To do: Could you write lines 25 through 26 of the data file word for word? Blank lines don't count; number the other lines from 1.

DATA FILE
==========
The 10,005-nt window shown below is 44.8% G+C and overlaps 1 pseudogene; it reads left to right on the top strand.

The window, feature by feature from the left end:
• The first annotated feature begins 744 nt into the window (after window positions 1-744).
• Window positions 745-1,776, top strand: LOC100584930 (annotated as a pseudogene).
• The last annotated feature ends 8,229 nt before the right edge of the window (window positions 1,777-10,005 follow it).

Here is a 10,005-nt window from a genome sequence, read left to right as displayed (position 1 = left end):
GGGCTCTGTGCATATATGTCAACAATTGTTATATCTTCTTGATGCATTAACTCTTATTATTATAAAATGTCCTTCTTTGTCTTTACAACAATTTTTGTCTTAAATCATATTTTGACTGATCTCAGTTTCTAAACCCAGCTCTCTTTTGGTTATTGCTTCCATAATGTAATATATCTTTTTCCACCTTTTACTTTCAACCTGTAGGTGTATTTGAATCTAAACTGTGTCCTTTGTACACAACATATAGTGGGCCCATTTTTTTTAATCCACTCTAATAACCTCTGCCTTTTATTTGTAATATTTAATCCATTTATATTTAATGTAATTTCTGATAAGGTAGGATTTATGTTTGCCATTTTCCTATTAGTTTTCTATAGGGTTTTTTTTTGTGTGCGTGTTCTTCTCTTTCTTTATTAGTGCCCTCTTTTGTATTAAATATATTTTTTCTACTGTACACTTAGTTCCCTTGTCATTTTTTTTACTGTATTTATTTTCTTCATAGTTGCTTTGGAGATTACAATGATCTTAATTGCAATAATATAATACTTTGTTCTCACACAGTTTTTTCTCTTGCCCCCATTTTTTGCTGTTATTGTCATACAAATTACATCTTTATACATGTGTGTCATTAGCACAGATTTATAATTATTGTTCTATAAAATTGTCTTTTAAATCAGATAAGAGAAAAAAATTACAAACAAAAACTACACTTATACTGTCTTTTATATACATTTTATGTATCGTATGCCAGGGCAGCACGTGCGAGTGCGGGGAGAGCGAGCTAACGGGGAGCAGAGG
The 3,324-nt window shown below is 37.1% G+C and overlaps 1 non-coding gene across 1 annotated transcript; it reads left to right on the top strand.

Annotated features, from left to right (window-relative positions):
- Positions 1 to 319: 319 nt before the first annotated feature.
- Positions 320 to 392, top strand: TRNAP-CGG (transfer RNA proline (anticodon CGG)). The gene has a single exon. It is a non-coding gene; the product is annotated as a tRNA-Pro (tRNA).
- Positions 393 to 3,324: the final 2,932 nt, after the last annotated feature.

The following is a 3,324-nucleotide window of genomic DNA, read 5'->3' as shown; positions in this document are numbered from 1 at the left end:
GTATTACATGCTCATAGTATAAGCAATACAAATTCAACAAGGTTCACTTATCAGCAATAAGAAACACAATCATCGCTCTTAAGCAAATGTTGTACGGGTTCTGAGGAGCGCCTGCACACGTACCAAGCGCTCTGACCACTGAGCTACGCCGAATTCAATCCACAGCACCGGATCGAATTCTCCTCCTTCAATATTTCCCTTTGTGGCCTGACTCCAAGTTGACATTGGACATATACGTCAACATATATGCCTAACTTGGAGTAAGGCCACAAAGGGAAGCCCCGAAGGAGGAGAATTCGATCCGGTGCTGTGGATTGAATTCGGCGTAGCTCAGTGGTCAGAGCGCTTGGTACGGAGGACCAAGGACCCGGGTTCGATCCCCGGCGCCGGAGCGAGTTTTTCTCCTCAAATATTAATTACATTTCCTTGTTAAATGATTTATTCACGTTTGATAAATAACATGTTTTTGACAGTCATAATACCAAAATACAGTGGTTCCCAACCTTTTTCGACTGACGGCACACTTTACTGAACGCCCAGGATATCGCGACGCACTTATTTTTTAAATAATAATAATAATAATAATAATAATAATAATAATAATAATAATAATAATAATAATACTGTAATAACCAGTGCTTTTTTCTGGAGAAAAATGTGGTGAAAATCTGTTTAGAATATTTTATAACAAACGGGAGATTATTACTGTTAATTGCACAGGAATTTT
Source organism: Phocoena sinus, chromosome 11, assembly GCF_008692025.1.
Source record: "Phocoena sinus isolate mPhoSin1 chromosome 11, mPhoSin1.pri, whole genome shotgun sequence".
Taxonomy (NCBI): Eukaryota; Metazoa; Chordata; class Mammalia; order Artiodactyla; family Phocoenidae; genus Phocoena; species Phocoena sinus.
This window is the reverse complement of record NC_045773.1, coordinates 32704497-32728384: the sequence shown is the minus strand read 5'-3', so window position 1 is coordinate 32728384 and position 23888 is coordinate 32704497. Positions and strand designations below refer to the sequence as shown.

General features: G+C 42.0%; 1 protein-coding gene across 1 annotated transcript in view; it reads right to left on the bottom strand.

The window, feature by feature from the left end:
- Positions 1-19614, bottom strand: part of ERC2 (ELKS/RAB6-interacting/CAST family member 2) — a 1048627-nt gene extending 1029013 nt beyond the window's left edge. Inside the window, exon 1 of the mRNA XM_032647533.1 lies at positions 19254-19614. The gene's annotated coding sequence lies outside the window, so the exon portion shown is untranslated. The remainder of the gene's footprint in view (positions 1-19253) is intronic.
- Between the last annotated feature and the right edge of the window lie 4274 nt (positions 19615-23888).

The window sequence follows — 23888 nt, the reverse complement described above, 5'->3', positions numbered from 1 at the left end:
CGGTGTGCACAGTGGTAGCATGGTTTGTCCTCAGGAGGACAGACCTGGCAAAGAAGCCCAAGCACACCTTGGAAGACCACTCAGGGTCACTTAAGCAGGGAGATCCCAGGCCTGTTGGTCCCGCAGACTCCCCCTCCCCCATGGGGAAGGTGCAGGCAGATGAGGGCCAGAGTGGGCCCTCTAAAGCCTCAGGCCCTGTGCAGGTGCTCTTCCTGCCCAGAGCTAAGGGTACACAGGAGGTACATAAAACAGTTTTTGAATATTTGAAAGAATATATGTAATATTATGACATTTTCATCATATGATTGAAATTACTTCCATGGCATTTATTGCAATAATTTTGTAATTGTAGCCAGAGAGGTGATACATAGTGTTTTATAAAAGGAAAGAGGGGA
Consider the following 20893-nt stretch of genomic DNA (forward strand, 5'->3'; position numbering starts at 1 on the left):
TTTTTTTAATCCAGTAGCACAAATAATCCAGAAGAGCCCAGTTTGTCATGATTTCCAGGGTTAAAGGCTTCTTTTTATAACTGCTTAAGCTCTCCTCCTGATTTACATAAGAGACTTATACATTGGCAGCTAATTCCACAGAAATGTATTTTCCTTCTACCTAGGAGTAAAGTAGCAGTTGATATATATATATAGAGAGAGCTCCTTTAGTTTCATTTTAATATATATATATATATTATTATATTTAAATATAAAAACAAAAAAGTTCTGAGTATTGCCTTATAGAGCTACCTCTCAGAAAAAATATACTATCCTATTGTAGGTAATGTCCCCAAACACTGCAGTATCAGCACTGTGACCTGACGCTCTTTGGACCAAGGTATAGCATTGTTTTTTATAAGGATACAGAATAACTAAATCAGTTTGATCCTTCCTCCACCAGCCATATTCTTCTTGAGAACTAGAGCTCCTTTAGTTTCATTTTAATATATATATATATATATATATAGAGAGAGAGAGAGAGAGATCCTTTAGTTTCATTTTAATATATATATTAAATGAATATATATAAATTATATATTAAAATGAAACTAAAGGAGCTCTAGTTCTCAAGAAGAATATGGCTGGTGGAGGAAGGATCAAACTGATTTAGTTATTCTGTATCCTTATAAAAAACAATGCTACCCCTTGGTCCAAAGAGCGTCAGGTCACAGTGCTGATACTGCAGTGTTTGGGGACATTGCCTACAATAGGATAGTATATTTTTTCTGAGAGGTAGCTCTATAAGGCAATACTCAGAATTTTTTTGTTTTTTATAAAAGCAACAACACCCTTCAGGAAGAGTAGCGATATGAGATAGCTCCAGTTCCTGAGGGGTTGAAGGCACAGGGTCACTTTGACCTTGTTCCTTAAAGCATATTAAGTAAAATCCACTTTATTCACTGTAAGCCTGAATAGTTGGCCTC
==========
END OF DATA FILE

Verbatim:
Consider the following 20893-nt stretch of genomic DNA (forward strand, 5'->3'; position numbering starts at 1 on the left):
TTTTTTTAATCCAGTAGCACAAATAATCCAGAAGAGCCCAGTTTGTCATGATTTCCAGGGTTAAAGGCTTCTTTTTATAACTGCTTAAGCTCTCCTCCTGATTTACATAAGAGACTTATACATTGGCAGCTAATTCCACAGAAATGTATTTTCCTTCTACCTAGGAGTAAAGTAGCAGTTGATATATATATATAGAGAGAGCTCCTTTAGTTTCATTTTAATATATATATATATATTATTATATTTAAATATAAAAACAAAAAAGTTCTGAGTATTGCCTTATAGAGCTACCTCTCAGAAAAAATATACTATCCTATTGTAGGTAATGTCCCCAAACACTGCAGTATCAGCACTGTGACCTGACGCTCTTTGGACCAAGGTATAGCATTGTTTTTTATAAGGATACAGAATAACTAAATCAGTTTGATCCTTCCTCCACCAGCCATATTCTTCTTGAGAACTAGAGCTCCTTTAGTTTCATTTTAATATATATATATATATATATATAGAGAGAGAGAGAGAGAGATCCTTTAGTTTCATTTTAATATATATATTAAATGAATATATATAAATTATATATTAAAATGAAACTAAAGGAGCTCTAGTTCTCAAGAAGAATATGGCTGGTGGAGGAAGGATCAAACTGATTTAGTTATTCTGTATCCTTATAAAAAACAATGCTACCCCTTGGTCCAAAGAGCGTCAGGTCACAGTGCTGATACTGCAGTGTTTGGGGACATTGCCTACAATAGGATAGTATATTTTTTCTGAGAGGTAGCTCTATAAGGCAATACTCAGAATTTTTTTGTTTTTTATAAAAGCAACAACACCCTTCAGGAAGAGTAGCGATATGAGATAGCTCCAGTTCCTGAGGGGTTGAAGGCACAGGGTCACTTTGACCTTGTTCCTTAAAGCATATTAAGTAAAATCCACTTTATTCACTGTAAGCCTGAATAGTTGGCCTC